A north-east World War II veteran has been awarded France’s highest honour for the crucial role he played during the 1944 D-Day landings.
Former Gordon Highlander rifleman Jim Glennie has received the Legion d’Honneur medal in recognition of his service to the country during the infamous war.
The medal is the highest distinction offered by the French government, and pays tribute to the gallantry and bravery soldiers like him showed as they took part in the country’s liberation 70 years ago.
Mr Glennie, who lives at Danestone, Bridge of Don, was just 18-years-old when he took part in the D-Day landings in June 1944, where hundreds of thousands of troops invaded France and helped to turn the tide of war against the Nazis.
Turriff-born Mr Glennie was a prisoner of war for nearly a year after being captured by German forces.
After surviving the onslaught of shelling and gunfire, he was shot and captured just a few days after arriving in France.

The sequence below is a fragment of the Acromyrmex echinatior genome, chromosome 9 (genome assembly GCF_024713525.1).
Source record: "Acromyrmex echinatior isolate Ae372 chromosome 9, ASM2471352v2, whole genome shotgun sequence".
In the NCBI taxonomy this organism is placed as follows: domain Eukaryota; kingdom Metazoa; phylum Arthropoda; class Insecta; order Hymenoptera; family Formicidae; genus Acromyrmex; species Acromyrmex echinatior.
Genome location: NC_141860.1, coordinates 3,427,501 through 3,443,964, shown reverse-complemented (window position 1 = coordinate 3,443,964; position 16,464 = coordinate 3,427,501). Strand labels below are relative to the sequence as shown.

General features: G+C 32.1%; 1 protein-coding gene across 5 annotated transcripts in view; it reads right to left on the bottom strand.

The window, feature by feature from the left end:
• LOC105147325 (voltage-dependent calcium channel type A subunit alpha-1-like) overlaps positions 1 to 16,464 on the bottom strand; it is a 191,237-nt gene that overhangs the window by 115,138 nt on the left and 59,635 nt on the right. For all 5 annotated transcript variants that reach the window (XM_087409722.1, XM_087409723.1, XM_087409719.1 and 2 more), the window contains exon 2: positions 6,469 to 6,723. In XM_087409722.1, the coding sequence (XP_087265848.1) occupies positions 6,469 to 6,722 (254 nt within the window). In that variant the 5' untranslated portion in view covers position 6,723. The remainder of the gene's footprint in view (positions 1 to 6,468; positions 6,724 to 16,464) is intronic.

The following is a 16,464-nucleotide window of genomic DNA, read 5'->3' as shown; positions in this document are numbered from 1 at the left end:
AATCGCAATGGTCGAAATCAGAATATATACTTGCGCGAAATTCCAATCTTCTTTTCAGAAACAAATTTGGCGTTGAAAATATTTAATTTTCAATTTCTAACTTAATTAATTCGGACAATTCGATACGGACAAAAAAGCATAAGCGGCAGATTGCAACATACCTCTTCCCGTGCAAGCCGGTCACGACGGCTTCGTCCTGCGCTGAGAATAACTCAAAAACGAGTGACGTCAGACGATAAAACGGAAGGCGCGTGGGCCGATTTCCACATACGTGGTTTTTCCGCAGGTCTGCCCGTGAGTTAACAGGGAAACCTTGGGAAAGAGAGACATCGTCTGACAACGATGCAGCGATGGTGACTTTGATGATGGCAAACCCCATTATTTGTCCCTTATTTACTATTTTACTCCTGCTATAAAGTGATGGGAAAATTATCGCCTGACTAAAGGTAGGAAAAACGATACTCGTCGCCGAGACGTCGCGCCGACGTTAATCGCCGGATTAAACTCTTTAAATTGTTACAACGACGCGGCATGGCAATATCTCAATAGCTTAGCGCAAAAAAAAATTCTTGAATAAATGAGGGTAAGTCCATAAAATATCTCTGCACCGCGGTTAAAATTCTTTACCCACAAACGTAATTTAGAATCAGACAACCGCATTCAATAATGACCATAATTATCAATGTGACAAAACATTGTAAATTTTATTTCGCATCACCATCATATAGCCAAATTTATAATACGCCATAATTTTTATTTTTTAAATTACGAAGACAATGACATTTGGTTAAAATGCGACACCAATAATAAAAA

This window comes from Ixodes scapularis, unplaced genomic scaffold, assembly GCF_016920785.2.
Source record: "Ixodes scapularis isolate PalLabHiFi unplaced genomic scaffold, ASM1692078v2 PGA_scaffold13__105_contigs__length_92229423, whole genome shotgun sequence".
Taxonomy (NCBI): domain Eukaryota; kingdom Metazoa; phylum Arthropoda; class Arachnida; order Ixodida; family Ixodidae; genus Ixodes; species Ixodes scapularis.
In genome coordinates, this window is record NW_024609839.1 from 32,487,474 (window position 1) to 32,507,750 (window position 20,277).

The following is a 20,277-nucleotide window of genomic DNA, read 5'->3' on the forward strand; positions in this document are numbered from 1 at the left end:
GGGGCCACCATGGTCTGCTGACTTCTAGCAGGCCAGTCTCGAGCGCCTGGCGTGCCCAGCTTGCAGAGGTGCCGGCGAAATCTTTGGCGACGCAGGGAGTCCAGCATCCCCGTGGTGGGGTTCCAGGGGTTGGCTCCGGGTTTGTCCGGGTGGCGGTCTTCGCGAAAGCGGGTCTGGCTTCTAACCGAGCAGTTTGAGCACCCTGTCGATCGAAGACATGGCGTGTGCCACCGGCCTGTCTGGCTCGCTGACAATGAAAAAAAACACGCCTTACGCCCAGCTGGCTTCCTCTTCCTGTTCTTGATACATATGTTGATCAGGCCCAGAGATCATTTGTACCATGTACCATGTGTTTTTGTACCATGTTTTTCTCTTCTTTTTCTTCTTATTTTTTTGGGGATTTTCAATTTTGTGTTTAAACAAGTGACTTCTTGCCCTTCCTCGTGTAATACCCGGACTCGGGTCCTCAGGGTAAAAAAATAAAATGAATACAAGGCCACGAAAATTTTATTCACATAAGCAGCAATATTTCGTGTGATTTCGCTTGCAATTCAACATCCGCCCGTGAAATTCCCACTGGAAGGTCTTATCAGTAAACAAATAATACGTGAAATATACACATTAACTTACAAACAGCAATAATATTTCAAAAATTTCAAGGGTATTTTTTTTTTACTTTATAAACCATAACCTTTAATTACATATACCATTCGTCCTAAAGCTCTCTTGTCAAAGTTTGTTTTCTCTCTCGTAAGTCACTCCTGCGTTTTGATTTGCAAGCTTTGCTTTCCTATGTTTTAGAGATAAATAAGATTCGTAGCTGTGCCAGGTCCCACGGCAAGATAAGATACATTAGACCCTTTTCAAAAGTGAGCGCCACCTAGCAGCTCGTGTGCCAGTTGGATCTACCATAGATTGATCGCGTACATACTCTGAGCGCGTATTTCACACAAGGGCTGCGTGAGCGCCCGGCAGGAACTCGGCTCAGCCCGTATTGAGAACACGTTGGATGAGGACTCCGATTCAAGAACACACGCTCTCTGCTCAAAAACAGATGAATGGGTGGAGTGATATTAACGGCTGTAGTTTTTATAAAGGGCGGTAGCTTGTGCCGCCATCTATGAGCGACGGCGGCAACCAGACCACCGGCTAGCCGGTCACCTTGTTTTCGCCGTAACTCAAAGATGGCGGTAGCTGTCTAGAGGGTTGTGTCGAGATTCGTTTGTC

After Mr Glennie was released from hospital, he was transferred by cattle train along with hundreds of others to camp Stalag IV-B, near Muhlberg, Germany.
He would spend several months there before being transported to Leipzig, where he was forced to work filling bomb craters.
Eventually in April 1945, as the Russian forces advanced towards Berlin, Mr Glennie’s group returned to camp one day to find their German guards had “disappeared”.
They were liberated by American forces a short time later.
“When I was landing in France, I never thought I would be getting a medal all these years later,” he said.
“I’m glad I got this, I’m very proud of it – it’s really impressive.”
Mr Glennie, who turned 90 in August, now has 13 medals which he wears proudly on his blazer while he works as a volunteer at the Gordon Highlanders Museum.
France’s president, Francois Hollande, announced last year that every surviving British veteran of the D-Day landings would receive the award.
The medal was established by Napoleon Bonaparte in 1802, and was bestowed upon anyone who had either acted bravely on the battlefield or had served civil France in an extraordinary way.
“My family are all really chuffed with it,” said Mr Glennie.